While your eyes are on the data-centre, you're losing data from the desktops

One of the core products in our service catalogue is a fully managed, real time threat detection service capable of determining attacks as they happen within your business. Sounds pretty cool right? Yes it is; it is actually very cool. Essentially, it’s like putting a guard dog on the network, if someone comes snooping the dog barks, and if they keep on snooping, it bites, in the form of one of my security analysts defending your business against the attack in progress.

While this all sounds quite, “government grade”, “science fiction” or “just for the big boys” the reality is the service is for everyone, from the smallest SME through to the global brand, and the reasons for this are simple.

Once upon a time, defending your business from a hacker or cyber-attack was quite easy. Everything was internal and you had a firewall between you and the scary internet. This approach meant that you could focus all your security efforts in one place, essentially between your data-centre, i.e. where all the data lives on the servers, and the internet, i.e. the single point of likely entry for bad guys wanting to steal you’re data.

Unfortunately, that isn’t how it works anymore, and in fact it hasn’t for quite some time.

For many years now the IT and Security industries have been throwing around the term “eroding boundaries” which, in short, describes the effect that consumerisation, and the explosion of the internet over the last decade has had on traditional IT. Essentially, business now relies on the free flow of data between organisation and individuals through the internet, and the internet has become part of our individual lives in a social and business context. This erosion of the demarcation between internal and external data is where the game has changed. What has happened is that the actual barrier between your business data and the attackers on the internet is now the desktop/laptop or mobile device, the actual point at which data is consumed by the business users.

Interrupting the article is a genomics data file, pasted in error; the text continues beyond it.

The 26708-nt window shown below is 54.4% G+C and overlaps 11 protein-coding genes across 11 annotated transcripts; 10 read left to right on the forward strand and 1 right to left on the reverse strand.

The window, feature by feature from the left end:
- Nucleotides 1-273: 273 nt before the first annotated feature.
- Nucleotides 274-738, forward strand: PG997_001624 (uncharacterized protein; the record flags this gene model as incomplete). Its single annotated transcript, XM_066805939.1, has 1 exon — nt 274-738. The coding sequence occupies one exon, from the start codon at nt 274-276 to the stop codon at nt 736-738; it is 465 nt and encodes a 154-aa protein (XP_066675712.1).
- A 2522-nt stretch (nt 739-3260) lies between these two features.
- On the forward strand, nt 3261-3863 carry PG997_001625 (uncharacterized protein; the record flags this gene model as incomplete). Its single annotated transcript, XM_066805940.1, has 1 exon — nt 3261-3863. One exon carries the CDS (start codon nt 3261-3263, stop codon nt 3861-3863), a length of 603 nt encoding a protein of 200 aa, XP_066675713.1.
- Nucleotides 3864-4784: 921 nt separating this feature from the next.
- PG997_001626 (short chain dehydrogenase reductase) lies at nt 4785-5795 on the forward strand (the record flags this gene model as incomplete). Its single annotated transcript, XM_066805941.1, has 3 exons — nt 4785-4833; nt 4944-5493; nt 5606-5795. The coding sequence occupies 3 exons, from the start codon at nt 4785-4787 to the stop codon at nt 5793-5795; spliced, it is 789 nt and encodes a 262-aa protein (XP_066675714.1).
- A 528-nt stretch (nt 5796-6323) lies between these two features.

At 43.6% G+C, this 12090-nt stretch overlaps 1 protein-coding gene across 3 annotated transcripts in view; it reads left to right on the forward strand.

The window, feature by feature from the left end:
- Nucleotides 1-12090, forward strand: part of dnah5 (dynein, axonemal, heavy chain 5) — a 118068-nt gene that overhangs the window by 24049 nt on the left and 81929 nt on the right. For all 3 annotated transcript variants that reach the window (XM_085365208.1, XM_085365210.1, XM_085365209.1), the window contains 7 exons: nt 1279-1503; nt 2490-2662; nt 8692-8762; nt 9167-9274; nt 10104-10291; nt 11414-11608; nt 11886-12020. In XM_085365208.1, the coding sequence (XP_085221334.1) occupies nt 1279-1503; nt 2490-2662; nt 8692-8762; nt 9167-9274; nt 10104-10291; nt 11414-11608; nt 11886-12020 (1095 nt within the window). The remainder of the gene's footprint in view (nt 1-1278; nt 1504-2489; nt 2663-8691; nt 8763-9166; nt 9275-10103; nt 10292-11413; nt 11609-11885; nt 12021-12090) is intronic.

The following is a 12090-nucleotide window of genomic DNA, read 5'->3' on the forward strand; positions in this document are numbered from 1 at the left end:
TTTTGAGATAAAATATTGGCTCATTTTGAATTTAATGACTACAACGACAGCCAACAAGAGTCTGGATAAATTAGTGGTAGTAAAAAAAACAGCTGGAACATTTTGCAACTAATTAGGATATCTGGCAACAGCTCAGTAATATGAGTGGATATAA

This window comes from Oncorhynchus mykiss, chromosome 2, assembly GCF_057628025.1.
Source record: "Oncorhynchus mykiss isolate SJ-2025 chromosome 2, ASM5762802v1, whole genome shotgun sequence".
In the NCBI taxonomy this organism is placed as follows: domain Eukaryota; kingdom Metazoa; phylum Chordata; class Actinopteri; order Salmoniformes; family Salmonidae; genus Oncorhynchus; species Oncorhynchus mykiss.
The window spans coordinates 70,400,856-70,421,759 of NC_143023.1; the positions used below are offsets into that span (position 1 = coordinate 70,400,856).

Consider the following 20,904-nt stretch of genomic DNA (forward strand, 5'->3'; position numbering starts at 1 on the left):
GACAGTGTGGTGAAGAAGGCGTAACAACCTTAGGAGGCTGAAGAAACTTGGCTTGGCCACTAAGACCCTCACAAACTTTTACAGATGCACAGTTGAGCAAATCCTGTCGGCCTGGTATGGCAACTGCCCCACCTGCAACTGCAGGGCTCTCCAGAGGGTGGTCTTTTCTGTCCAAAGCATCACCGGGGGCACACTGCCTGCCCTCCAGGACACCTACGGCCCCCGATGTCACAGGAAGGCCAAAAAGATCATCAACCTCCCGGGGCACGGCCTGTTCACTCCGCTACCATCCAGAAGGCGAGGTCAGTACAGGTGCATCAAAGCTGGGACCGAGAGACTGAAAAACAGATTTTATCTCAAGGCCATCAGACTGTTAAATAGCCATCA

This marked change in the technology landscape has led to a marked change in the way cyber-attacks are perpetrated. Now, there is no point going after the data-centre as over the years IT have become wise to that and have focussed the majority of their budgets for security on ensuring that area is safe, however, with the exception of anti-virus, some content filtering and perhaps the odd personal firewall, the desktops are still largely unprotected and unmonitored. What compounds this problem is that business users can/will and do use the internet to perform their daily jobs, whether it be check a travel plan, book a trip, purchase a resource, check a data-source or other simple task, chances are the user will be making use of the internet and their humble web browser in order to perform their daily duties.

This is where the problem comes…

The problem in short is best known and described as “client side attacks”. This category of attacks is, as it sounds, focussed on the client side of the server/client relationship and takes advantage of a few basic truths:

When a user goes to a website and gets content, that site serves up whatever is in its cache to serve to that user;
The user makes an OUTBOUND request to that site to SOLICIT the data.
Most organisations allow HTTP/HTTPS (Web Traffic) to flow freely OUT of the business and come back IN freely as long as it was asked for as per points 1&2.
Client side software such as Java, Shockwave, Acrobat, Office, Internet Explorer etc is unpatched and excluded from core patching programmes.
Users are not as security savvy as we would like and even if they are vigilant, around 30% of them can/will be tricked into clicking on something they shouldn’t if it’s compelling to do so.